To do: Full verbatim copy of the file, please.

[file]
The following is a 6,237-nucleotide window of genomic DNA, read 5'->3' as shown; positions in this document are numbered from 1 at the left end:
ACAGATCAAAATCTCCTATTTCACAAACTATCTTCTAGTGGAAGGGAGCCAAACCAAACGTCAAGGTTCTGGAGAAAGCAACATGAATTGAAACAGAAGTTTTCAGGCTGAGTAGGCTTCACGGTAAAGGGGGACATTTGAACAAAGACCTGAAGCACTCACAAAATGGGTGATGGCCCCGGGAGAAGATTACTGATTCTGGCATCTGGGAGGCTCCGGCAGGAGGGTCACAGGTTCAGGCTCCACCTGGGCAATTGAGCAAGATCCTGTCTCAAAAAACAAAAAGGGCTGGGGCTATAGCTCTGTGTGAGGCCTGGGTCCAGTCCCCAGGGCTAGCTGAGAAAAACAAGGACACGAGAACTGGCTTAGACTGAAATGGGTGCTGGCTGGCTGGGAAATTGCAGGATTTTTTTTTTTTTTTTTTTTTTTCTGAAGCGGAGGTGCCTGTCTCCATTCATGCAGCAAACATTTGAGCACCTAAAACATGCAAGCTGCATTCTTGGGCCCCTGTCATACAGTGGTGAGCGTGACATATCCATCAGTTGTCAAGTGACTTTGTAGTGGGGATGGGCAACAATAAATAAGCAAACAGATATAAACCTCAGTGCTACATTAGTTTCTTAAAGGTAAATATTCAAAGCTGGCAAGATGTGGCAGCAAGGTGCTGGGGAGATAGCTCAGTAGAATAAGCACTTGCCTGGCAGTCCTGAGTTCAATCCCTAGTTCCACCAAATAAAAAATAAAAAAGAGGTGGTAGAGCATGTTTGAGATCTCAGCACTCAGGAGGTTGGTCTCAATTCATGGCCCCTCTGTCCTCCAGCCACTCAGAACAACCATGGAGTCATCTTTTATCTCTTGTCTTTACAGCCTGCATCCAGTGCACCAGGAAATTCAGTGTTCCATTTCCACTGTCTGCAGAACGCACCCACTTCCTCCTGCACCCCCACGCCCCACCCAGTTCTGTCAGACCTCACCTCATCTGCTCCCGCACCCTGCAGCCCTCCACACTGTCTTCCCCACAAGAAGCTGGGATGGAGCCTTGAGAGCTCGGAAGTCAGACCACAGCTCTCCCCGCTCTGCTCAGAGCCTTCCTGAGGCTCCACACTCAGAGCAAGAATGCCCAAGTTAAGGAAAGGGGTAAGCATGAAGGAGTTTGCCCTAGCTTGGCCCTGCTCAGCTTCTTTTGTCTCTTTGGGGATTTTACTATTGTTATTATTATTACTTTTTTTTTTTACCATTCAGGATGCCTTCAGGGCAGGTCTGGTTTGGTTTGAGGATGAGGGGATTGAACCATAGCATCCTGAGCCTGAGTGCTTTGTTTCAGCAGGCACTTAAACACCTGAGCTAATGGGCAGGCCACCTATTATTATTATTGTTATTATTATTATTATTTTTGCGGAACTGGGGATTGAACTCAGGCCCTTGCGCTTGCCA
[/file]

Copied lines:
The following is a 6,237-nucleotide window of genomic DNA, read 5'->3' as shown; positions in this document are numbered from 1 at the left end:
ACAGATCAAAATCTCCTATTTCACAAACTATCTTCTAGTGGAAGGGAGCCAAACCAAACGTCAAGGTTCTGGAGAAAGCAACATGAATTGAAACAGAAGTTTTCAGGCTGAGTAGGCTTCACGGTAAAGGGGGACATTTGAACAAAGACCTGAAGCACTCACAAAATGGGTGATGGCCCCGGGAGAAGATTACTGATTCTGGCATCTGGGAGGCTCCGGCAGGAGGGTCACAGGTTCAGGCTCCACCTGGGCAATTGAGCAAGATCCTGTCTCAAAAAACAAAAAGGGCTGGGGCTATAGCTCTGTGTGAGGCCTGGGTCCAGTCCCCAGGGCTAGCTGAGAAAAACAAGGACACGAGAACTGGCTTAGACTGAAATGGGTGCTGGCTGGCTGGGAAATTGCAGGATTTTTTTTTTTTTTTTTTTTTTTCTGAAGCGGAGGTGCCTGTCTCCATTCATGCAGCAAACATTTGAGCACCTAAAACATGCAAGCTGCATTCTTGGGCCCCTGTCATACAGTGGTGAGCGTGACATATCCATCAGTTGTCAAGTGACTTTGTAGTGGGGATGGGCAACAATAAATAAGCAAACAGATATAAACCTCAGTGCTACATTAGTTTCTTAAAGGTAAATATTCAAAGCTGGCAAGATGTGGCAGCAAGGTGCTGGGGAGATAGCTCAGTAGAATAAGCACTTGCCTGGCAGTCCTGAGTTCAATCCCTAGTTCCACCAAATAAAAAATAAAAAAGAGGTGGTAGAGCATGTTTGAGATCTCAGCACTCAGGAGGTTGGTCTCAATTCATGGCCCCTCTGTCCTCCAGCCACTCAGAACAACCATGGAGTCATCTTTTATCTCTTGTCTTTACAGCCTGCATCCAGTGCACCAGGAAATTCAGTGTTCCATTTCCACTGTCTGCAGAACGCACCCACTTCCTCCTGCACCCCCACGCCCCACCCAGTTCTGTCAGACCTCACCTCATCTGCTCCCGCACCCTGCAGCCCTCCACACTGTCTTCCCCACAAGAAGCTGGGATGGAGCCTTGAGAGCTCGGAAGTCAGACCACAGCTCTCCCCGCTCTGCTCAGAGCCTTCCTGAGGCTCCACACTCAGAGCAAGAATGCCCAAGTTAAGGAAAGGGGTAAGCATGAAGGAGTTTGCCCTAGCTTGGCCCTGCTCAGCTTCTTTTGTCTCTTTGGGGATTTTACTATTGTTATTATTATTACTTTTTTTTTTTACCATTCAGGATGCCTTCAGGGCAGGTCTGGTTTGGTTTGAGGATGAGGGGATTGAACCATAGCATCCTGAGCCTGAGTGCTTTGTTTCAGCAGGCACTTAAACACCTGAGCTAATGGGCAGGCCACCTATTATTATTATTGTTATTATTATTATTATTTTTGCGGAACTGGGGATTGAACTCAGGCCCTTGCGCTTGCCA